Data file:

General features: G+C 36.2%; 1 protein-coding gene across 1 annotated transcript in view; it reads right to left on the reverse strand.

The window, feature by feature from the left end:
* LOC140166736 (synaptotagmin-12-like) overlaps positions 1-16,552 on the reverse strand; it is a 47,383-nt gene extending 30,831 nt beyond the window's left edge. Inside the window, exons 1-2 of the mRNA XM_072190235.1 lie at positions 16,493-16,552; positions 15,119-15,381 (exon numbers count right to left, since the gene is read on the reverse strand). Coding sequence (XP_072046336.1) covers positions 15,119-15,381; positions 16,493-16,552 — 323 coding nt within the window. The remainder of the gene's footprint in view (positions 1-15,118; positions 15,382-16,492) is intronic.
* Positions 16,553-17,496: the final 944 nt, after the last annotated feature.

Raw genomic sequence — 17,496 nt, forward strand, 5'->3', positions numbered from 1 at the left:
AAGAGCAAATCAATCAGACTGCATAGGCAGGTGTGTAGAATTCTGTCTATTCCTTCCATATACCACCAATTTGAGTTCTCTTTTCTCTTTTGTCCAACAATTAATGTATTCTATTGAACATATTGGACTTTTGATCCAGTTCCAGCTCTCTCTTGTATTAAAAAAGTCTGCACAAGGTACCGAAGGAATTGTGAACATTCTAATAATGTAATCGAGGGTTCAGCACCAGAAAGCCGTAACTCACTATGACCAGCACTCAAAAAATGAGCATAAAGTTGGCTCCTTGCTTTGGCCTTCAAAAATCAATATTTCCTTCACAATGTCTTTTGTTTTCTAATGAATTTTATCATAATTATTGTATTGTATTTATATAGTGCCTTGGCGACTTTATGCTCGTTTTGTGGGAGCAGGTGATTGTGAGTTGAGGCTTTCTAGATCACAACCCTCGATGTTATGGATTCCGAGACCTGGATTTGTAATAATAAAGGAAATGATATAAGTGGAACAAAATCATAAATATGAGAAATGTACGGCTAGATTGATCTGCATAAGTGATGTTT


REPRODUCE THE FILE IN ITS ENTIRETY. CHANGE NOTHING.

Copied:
General features: G+C 36.2%; 1 protein-coding gene across 1 annotated transcript in view; it reads right to left on the reverse strand.

The window, feature by feature from the left end:
* LOC140166736 (synaptotagmin-12-like) overlaps positions 1-16,552 on the reverse strand; it is a 47,383-nt gene extending 30,831 nt beyond the window's left edge. Inside the window, exons 1-2 of the mRNA XM_072190235.1 lie at positions 16,493-16,552; positions 15,119-15,381 (exon numbers count right to left, since the gene is read on the reverse strand). Coding sequence (XP_072046336.1) covers positions 15,119-15,381; positions 16,493-16,552 — 323 coding nt within the window. The remainder of the gene's footprint in view (positions 1-15,118; positions 15,382-16,492) is intronic.
* Positions 16,553-17,496: the final 944 nt, after the last annotated feature.

Raw genomic sequence — 17,496 nt, forward strand, 5'->3', positions numbered from 1 at the left:
AAGAGCAAATCAATCAGACTGCATAGGCAGGTGTGTAGAATTCTGTCTATTCCTTCCATATACCACCAATTTGAGTTCTCTTTTCTCTTTTGTCCAACAATTAATGTATTCTATTGAACATATTGGACTTTTGATCCAGTTCCAGCTCTCTCTTGTATTAAAAAAGTCTGCACAAGGTACCGAAGGAATTGTGAACATTCTAATAATGTAATCGAGGGTTCAGCACCAGAAAGCCGTAACTCACTATGACCAGCACTCAAAAAATGAGCATAAAGTTGGCTCCTTGCTTTGGCCTTCAAAAATCAATATTTCCTTCACAATGTCTTTTGTTTTCTAATGAATTTTATCATAATTATTGTATTGTATTTATATAGTGCCTTGGCGACTTTATGCTCGTTTTGTGGGAGCAGGTGATTGTGAGTTGAGGCTTTCTAGATCACAACCCTCGATGTTATGGATTCCGAGACCTGGATTTGTAATAATAAAGGAAATGATATAAGTGGAACAAAATCATAAATATGAGAAATGTACGGCTAGATTGATCTGCATAAGTGATGTTT